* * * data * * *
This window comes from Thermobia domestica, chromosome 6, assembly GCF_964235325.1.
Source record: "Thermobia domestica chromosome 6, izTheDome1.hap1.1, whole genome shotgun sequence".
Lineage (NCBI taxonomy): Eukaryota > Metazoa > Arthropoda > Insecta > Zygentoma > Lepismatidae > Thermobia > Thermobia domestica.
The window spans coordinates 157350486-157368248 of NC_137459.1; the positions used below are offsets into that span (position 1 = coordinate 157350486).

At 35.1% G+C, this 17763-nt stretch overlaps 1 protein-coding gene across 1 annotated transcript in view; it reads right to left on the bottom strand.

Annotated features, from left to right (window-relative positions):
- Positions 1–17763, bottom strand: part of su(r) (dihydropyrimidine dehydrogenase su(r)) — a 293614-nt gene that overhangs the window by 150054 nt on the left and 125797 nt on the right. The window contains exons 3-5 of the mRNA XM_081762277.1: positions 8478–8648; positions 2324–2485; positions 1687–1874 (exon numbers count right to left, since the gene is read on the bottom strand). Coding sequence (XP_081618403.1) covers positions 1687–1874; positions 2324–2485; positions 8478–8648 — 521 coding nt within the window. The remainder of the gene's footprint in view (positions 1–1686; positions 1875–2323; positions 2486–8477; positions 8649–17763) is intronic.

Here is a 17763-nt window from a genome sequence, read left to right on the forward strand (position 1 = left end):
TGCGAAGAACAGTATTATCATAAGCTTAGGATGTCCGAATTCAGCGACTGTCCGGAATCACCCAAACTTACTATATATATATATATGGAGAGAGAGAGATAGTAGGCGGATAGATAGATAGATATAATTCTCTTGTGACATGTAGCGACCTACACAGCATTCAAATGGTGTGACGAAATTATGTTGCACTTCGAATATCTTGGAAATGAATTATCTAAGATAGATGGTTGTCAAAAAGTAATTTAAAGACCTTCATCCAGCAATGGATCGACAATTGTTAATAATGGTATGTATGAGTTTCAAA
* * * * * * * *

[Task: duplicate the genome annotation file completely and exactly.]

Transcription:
This window comes from Thermobia domestica, chromosome 6, assembly GCF_964235325.1.
Source record: "Thermobia domestica chromosome 6, izTheDome1.hap1.1, whole genome shotgun sequence".
Lineage (NCBI taxonomy): Eukaryota > Metazoa > Arthropoda > Insecta > Zygentoma > Lepismatidae > Thermobia > Thermobia domestica.
The window spans coordinates 157350486-157368248 of NC_137459.1; the positions used below are offsets into that span (position 1 = coordinate 157350486).

At 35.1% G+C, this 17763-nt stretch overlaps 1 protein-coding gene across 1 annotated transcript in view; it reads right to left on the bottom strand.

Annotated features, from left to right (window-relative positions):
- Positions 1–17763, bottom strand: part of su(r) (dihydropyrimidine dehydrogenase su(r)) — a 293614-nt gene that overhangs the window by 150054 nt on the left and 125797 nt on the right. The window contains exons 3-5 of the mRNA XM_081762277.1: positions 8478–8648; positions 2324–2485; positions 1687–1874 (exon numbers count right to left, since the gene is read on the bottom strand). Coding sequence (XP_081618403.1) covers positions 1687–1874; positions 2324–2485; positions 8478–8648 — 521 coding nt within the window. The remainder of the gene's footprint in view (positions 1–1686; positions 1875–2323; positions 2486–8477; positions 8649–17763) is intronic.

Here is a 17763-nt window from a genome sequence, read left to right on the forward strand (position 1 = left end):
TGCGAAGAACAGTATTATCATAAGCTTAGGATGTCCGAATTCAGCGACTGTCCGGAATCACCCAAACTTACTATATATATATATATGGAGAGAGAGAGATAGTAGGCGGATAGATAGATAGATATAATTCTCTTGTGACATGTAGCGACCTACACAGCATTCAAATGGTGTGACGAAATTATGTTGCACTTCGAATATCTTGGAAATGAATTATCTAAGATAGATGGTTGTCAAAAAGTAATTTAAAGACCTTCATCCAGCAATGGATCGACAATTGTTAATAATGGTATGTATGAGTTTCAAA